Homemade dressings follow a simple formula: some form of acid, some form of fat, and seasonings. I make honey mustard all the time by simply mixing some mayonnaise, yellow mustard or dijon mustard, and a little honey. Add a little salt and pepper if you like or maybe some fresh herbs. I’ve not given you amounts because you need to make it to your taste. You can’t mess this up. If it is too sweet, add more mayo or mustard. If it’s too tangy, add a little more honey until you get it just right.
4. Quick sauté of onions, squash, mushrooms and shrimp (you can even throw them in frozen), add herbs of your choice. Any protein will cook faster if you cut it into smaller pieces. White meat poultry, fish and shellfish are all very quick cooking proteins.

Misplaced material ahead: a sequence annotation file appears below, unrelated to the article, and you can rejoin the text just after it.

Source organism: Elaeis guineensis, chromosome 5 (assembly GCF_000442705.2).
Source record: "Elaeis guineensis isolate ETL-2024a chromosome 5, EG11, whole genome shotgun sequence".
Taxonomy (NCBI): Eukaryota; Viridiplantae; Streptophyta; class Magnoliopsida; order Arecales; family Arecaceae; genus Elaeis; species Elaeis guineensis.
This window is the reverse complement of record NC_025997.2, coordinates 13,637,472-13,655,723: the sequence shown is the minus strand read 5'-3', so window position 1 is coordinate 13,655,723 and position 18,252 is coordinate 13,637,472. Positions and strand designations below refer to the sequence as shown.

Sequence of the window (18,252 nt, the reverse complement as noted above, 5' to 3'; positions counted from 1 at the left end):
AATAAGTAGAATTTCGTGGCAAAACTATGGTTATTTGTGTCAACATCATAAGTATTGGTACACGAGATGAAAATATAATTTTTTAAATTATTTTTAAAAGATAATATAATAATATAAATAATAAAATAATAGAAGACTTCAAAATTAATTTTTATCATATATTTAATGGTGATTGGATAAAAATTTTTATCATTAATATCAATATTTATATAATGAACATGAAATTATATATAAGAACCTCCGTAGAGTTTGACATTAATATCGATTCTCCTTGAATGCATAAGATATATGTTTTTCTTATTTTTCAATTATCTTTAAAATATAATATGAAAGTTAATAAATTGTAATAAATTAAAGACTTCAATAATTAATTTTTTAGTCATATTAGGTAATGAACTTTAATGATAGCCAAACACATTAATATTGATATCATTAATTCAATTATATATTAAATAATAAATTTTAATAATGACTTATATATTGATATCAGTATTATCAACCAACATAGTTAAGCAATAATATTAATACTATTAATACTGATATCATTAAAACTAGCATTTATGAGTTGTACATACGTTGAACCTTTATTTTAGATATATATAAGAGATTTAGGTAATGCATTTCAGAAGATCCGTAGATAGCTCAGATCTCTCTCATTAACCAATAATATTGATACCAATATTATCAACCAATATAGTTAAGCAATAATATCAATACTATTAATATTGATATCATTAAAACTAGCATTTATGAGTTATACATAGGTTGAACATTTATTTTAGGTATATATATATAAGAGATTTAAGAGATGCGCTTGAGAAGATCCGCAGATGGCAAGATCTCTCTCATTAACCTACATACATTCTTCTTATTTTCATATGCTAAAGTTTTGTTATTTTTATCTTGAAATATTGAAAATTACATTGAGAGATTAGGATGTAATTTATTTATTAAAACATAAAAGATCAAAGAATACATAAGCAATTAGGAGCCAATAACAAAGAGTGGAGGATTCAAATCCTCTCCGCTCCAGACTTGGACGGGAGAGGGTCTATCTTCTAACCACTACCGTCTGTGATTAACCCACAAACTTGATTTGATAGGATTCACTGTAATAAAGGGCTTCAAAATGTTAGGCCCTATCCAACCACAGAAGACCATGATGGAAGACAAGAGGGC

5. Deli meat lettuce wraps – lay out a piece of romaine or bibb lettuce, layer in deli meat, add cole slaw mix (just shredded cabbage and carrots) and dressing or sauce of your choice, and roll it up. Serve with carrot sticks and/or apple slices on the side.
6. Tuna or salmon salad – mix canned fish with mashed avocado and/or homemade mayo. Add any chopped veggies you like such as celery, jicama, carrots or cabbage, and pickle relish if you like a little sweetness. Serve on plantain chips (Inka is a good brand that doesn’t contain industrial seed oils) or in lettuce cups. Add some cherry tomatoes on the side. If you have time, make your own plantain chips.
8. Hamburger hash, I wish I had a better name for this. It’s fast and tasty and worth a try!